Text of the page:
I've been getting quite a few emails regarding algos. People are beginning to understand that algo trading is a lot easier than discretionary trading for most people because instead of the decision making process using discretion, you are using a tested algorithm whose past results you know and which give you expectations (but not a guarantee) of future possible profitability. See the disclaimer. Adding a number of algos into a portfolio is designed to further add robustness and smooth out the equity curve.

Saturday, 13 January 2018

Different Ways of Trading an Algo

Today I am posting the results of a different type of algo. This algo is one that I use on many different markets. It was created by me using momentum and trend indicators. No genetic creativity but purely observation and test based logic.



As you can see, the algo has a little less than 3 years of data in its test results. The reason for this is that, after testing, I discovered that the algo works best by using that shorter amount of data to optimize and then trade it for a month before a new re optimization. In the Periodic Returns Report  you can see the Out of Sample profitability for January so far.

This algo is optimized every month and uses that almost years of data for that reoptimization. During that month the algo trades fully automatically. This means that my expectation is that the algo will trade more consistently than the historical statistics show, particularly that the drawdown is expected to be much less.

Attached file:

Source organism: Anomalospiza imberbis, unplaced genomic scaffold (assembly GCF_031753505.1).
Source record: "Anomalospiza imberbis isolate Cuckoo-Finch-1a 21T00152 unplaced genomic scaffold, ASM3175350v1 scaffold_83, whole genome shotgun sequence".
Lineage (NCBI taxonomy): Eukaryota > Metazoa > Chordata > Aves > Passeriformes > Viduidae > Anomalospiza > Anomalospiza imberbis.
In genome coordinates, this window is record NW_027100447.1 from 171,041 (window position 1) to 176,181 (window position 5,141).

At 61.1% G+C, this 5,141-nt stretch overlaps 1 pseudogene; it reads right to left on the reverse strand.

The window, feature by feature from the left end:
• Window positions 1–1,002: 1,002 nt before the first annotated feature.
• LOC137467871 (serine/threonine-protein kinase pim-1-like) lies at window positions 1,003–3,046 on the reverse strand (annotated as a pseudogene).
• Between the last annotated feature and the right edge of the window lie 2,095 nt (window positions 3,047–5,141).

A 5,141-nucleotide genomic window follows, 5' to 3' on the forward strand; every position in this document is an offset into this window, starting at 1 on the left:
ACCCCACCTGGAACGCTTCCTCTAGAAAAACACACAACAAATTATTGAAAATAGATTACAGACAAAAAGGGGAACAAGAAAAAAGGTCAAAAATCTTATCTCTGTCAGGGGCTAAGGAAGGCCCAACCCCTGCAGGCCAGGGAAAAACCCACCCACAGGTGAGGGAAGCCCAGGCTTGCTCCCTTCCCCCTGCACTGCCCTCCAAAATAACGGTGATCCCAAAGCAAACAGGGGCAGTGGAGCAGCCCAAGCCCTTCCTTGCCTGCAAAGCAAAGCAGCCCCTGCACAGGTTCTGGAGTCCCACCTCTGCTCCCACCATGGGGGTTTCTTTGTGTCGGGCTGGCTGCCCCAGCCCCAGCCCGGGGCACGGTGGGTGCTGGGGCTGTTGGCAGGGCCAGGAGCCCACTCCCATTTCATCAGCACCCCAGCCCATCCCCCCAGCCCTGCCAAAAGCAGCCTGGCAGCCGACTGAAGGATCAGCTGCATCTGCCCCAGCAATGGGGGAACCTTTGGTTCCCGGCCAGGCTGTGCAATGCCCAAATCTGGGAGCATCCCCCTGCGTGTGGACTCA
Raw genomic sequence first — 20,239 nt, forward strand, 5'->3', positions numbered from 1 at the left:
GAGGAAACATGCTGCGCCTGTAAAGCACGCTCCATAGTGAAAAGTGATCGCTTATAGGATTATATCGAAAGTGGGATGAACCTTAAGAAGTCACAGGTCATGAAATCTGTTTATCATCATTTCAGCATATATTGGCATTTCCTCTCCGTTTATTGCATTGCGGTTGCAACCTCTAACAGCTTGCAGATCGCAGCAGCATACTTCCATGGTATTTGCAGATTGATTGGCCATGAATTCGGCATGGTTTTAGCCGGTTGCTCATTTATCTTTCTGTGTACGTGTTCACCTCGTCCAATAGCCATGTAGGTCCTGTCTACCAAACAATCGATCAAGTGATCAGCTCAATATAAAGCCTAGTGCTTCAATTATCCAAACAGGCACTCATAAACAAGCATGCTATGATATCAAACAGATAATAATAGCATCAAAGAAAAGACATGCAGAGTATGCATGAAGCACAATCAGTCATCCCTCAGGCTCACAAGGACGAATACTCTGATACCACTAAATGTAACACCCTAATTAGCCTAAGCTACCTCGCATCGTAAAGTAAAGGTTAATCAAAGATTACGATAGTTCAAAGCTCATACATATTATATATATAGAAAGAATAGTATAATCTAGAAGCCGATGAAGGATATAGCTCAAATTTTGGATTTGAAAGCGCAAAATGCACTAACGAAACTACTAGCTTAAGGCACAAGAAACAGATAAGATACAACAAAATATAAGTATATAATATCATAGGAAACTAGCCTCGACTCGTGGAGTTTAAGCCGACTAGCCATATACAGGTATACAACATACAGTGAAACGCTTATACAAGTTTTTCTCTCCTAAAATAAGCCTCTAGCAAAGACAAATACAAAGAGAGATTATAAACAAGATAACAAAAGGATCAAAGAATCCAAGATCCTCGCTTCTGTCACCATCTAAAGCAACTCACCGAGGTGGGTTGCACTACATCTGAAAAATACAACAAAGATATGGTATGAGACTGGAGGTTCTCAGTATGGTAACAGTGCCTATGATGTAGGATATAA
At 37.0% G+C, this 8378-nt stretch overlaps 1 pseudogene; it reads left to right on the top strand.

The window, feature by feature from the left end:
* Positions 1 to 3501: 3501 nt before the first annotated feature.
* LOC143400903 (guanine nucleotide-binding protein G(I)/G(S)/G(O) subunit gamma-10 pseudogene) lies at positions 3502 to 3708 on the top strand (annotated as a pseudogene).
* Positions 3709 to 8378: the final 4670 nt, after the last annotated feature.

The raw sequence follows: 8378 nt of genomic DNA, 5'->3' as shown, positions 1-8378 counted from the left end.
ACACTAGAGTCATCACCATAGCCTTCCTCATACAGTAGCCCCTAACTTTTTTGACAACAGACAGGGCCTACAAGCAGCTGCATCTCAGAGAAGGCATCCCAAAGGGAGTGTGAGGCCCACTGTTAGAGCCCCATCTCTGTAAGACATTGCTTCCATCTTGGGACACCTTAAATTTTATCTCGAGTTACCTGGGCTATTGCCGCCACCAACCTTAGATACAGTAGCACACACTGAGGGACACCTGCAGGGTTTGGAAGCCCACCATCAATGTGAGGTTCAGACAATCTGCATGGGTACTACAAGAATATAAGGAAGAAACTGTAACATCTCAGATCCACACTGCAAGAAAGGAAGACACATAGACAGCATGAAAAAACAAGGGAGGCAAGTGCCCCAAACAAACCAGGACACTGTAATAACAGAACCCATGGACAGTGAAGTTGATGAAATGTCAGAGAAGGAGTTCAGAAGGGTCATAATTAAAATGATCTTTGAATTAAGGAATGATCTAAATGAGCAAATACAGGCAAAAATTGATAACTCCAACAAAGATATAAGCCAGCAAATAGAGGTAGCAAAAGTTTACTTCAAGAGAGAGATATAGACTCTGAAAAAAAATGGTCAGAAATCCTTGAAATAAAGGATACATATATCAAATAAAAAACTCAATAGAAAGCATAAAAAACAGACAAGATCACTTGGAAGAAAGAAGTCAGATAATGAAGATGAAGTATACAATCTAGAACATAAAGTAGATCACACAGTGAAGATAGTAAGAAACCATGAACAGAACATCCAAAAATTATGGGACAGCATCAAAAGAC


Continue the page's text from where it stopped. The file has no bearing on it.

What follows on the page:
Its important that proper testing is done. Its not just a matter of pressing the OPTIMIZATION button and taking the most profitable result. The internal results of the optimization, such as symmetry, distribution of trades, average trade, ratio of draw down to profit are critical. I've posted links in this blog to the books that I recommend if you're interested in this way of trading. I'll be writing more on this theme.


Saturday, 6 January 2018

Fully Auto Algos

There are lots of ways of using algos. The benefit is that after creating a fully tested algo you have not only a fully tested and walked forward strategy but you have a trading plan built into the process as well.

The strategy below is a very good example. It is an algo based on the ES and uses DAILY RTH data. It only trades at the open so is very easy to follow.


This strategy was created over 5 years ago by using genetic programming technology. The out of sample profitability for the last 5 years or so is:


I can trade this algo in different ways, with futures and let it run fully auto or with options and choose from different strategies such as credit spreads or butterflies. The algo takes away the difficult decision making process. Its robustness having been profitable for more than 5 years may change if the market changes from being so unidirectional. However, the data used to create the algo goes back to the year 2000.